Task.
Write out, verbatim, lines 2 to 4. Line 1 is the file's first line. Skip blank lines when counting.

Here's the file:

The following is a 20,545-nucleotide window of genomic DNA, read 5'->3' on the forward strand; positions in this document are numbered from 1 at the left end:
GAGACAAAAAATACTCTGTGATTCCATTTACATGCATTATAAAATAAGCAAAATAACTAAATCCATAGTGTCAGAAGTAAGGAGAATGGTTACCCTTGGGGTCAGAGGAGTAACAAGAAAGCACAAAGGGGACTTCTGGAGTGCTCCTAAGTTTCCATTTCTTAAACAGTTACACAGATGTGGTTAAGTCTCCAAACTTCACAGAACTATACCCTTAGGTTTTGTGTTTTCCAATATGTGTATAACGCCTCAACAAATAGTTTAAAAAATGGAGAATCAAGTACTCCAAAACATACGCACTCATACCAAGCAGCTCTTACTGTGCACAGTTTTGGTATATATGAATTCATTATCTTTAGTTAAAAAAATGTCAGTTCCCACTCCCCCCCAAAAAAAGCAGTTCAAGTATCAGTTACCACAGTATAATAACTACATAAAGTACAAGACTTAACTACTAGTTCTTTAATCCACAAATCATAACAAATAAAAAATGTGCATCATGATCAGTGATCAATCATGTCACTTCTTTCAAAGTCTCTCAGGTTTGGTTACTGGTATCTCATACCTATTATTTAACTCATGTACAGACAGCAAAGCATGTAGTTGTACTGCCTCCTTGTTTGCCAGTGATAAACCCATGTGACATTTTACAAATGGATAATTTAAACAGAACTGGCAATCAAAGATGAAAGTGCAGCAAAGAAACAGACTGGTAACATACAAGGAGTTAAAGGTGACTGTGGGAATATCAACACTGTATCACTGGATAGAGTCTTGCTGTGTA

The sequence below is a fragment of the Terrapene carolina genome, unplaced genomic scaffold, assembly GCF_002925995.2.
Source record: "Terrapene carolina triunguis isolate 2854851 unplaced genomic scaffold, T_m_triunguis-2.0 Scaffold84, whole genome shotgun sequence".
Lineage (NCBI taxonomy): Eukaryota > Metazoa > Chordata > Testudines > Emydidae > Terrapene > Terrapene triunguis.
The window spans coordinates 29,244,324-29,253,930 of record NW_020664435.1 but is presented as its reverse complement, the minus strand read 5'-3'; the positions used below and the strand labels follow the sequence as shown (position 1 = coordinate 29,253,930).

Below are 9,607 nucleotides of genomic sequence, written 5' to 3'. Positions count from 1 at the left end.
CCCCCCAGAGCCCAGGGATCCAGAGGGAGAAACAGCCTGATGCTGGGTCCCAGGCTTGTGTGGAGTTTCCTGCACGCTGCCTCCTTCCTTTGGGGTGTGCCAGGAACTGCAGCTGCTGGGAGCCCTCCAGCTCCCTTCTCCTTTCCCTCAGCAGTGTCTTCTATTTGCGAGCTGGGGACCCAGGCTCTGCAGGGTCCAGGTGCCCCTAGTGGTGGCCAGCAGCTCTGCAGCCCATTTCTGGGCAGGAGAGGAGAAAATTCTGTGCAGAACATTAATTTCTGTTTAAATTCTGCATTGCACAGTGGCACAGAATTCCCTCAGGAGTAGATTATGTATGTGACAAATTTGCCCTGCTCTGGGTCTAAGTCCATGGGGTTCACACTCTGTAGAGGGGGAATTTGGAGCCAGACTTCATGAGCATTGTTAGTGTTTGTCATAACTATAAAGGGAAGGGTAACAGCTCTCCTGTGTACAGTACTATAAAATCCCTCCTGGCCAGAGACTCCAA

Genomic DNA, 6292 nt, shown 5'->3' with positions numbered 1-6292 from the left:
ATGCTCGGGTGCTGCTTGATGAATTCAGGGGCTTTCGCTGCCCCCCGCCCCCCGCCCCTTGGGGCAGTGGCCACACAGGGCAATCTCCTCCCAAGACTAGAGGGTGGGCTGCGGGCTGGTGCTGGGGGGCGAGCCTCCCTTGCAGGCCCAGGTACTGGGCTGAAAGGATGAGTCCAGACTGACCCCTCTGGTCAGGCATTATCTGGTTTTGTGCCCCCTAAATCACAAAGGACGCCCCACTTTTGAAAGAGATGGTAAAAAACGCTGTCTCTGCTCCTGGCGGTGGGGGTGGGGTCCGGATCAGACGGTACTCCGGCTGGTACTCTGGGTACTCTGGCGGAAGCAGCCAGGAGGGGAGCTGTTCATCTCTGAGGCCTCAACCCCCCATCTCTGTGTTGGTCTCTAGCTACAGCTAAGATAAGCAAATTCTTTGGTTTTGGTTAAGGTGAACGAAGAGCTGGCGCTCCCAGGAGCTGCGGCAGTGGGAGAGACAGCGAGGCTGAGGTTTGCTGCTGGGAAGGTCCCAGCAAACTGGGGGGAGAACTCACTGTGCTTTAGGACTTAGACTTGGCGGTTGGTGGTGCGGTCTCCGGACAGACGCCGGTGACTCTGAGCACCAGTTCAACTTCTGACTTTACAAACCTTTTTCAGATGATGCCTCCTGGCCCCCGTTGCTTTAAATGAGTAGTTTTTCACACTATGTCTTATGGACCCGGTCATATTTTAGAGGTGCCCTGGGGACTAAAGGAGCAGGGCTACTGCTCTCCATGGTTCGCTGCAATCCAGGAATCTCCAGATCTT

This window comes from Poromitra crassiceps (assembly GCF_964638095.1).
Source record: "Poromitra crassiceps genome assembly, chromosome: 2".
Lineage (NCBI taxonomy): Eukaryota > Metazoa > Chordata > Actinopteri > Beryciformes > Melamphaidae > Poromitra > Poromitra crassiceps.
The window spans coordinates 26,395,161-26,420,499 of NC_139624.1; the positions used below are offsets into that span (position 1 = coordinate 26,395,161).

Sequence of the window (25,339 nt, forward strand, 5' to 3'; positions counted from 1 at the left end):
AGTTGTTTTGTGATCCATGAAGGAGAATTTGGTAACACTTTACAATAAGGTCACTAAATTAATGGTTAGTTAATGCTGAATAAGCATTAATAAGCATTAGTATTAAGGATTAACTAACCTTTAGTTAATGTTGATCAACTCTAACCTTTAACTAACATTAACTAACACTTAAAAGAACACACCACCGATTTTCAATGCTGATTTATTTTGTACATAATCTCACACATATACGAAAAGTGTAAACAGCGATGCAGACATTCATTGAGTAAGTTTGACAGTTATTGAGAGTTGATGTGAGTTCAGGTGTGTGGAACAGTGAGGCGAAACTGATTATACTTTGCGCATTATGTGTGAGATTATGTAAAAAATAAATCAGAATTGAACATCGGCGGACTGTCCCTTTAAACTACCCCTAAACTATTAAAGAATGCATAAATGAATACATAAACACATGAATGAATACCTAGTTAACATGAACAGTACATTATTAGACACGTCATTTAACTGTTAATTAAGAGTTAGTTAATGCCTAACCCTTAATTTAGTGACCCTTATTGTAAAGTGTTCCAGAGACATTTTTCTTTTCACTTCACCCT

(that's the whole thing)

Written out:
GAGACAAAAAATACTCTGTGATTCCATTTACATGCATTATAAAATAAGCAAAATAACTAAATCCATAGTGTCAGAAGTAAGGAGAATGGTTACCCTTGGGGTCAGAGGAGTAACAAGAAAGCACAAAGGGGACTTCTGGAGTGCTCCTAAGTTTCCATTTCTTAAACAGTTACACAGATGTGGTTAAGTCTCCAAACTTCACAGAACTATACCCTTAGGTTTTGTGTTTTCCAATATGTGTATAACGCCTCAACAAATAGTTTAAAAAATGGAGAATCAAGTACTCCAAAACATACGCACTCATACCAAGCAGCTCTTACTGTGCACAGTTTTGGTATATATGAATTCATTATCTTTAGTTAAAAAAATGTCAGTTCCCACTCCCCCCCAAAAAAAGCAGTTCAAGTATCAGTTACCACAGTATAATAACTACATAAAGTACAAGACTTAACTACTAGTTCTTTAATCCACAAATCATAACAAATAAAAAATGTGCATCATGATCAGTGATCAATCATGTCACTTCTTTCAAAGTCTCTCAGGTTTGGTTACTGGTATCTCATACCTATTATTTAACTCATGTACAGACAGCAAAGCATGTAGTTGTACTGCCTCCTTGTTTGCCAGTGATAAACCCATGTGACATTTTACAAATGGATAATTTAAACAGAACTGGCAATCAAAGATGAAAGTGCAGCAAAGAAACAGACTGGTAACATACAAGGAGTTAAAGGTGACTGTGGGAATATCAACACTGTATCACTGGATAGAGTCTTGCTGTGTA

The sequence below is a fragment of the Terrapene carolina genome, unplaced genomic scaffold, assembly GCF_002925995.2.
Source record: "Terrapene carolina triunguis isolate 2854851 unplaced genomic scaffold, T_m_triunguis-2.0 Scaffold84, whole genome shotgun sequence".